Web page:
On January 11th we woke up to grey skies and drizzle, a perfect day to visit the Christchurch Museum. A feature of this museum that we all found interesting is a recreation of a typical street in downtown Christchurch as it would be seen many years ago. Luckily the drizzle stopped allowing us to walk at our leisure through the downtown section of Christchurch. We were all happy to see that the earthquake and after shocks had not produced the degree of damage that we were expecting to see. Yes there were barricades around buildings which were no longer safe, scaffolding supporting church towers, walls, windows, and yes there were some buildings being demolished, but overall we were positively surprised at how well the city faired the quake. When chatting to locals we did find out the true affects of living in a place that was experiencing so many aftershocks. Most people comment on how these aftershocks affect their children. The initial quake happened at night scaring many children who were in bed at the time. Experiencing so many aftershocks further upsets children. Many parents commented that they now have all their kids sleeping in their bedrooms because the kids are scared. Information like this made us realize some of the hidden consequences experienced by those copying with life after an earthquake. While in Christchurch we did feel one aftershock. Somewhat un-nerving but thankfully it was not a big one!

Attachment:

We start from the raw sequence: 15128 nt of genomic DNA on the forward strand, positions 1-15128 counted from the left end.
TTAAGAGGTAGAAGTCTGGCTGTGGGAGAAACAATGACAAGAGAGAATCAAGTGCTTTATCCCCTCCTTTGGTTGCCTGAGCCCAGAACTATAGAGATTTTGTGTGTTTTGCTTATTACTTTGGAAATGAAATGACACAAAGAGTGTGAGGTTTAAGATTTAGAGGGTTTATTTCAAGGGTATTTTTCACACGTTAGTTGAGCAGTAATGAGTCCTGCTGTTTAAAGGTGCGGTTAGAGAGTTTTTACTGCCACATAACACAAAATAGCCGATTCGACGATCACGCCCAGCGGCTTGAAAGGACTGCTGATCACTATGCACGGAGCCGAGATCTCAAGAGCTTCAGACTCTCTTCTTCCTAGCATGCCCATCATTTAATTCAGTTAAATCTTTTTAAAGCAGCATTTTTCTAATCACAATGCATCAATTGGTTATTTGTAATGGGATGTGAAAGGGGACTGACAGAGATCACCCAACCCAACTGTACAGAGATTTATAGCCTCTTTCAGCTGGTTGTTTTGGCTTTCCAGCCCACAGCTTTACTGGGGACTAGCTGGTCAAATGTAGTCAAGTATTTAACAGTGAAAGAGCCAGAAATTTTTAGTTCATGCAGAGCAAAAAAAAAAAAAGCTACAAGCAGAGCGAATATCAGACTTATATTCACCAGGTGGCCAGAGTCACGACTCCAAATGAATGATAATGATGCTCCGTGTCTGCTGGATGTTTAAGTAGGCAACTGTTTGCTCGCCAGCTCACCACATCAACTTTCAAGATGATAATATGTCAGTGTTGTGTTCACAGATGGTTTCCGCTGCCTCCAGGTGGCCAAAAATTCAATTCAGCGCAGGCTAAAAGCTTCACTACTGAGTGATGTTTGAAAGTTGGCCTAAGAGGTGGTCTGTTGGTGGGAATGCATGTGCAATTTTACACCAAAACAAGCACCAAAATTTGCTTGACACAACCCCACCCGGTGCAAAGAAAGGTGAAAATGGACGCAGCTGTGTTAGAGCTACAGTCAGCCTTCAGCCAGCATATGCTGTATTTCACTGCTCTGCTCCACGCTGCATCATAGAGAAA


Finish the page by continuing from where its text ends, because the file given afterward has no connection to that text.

Cathedral Square
Rubble in the Steets of Christchurch

As we strolled around in the city centre of Christchurch we could not help but to compare it to other cites on the south Island. The Allore conclusion is that Dunedin and then Nelson are our favourite large cities on the south island.

Leaving Christchurch we were faced, once again with grey skies and a weather forecast of heavy rain. For this reason when we hit Kaikoura, our next stopping spot, we decided to find shelter with solid walls and roof. We were very lucky that the Top 10 in Kaikoura had units available for us. (Had to split our time in two different units) We were so very glad that we decided to stay in a unit. Being a coastal town the wind was driving the rain at a rather nasty angle. It would have been plain miserable to be tenting in rain like this!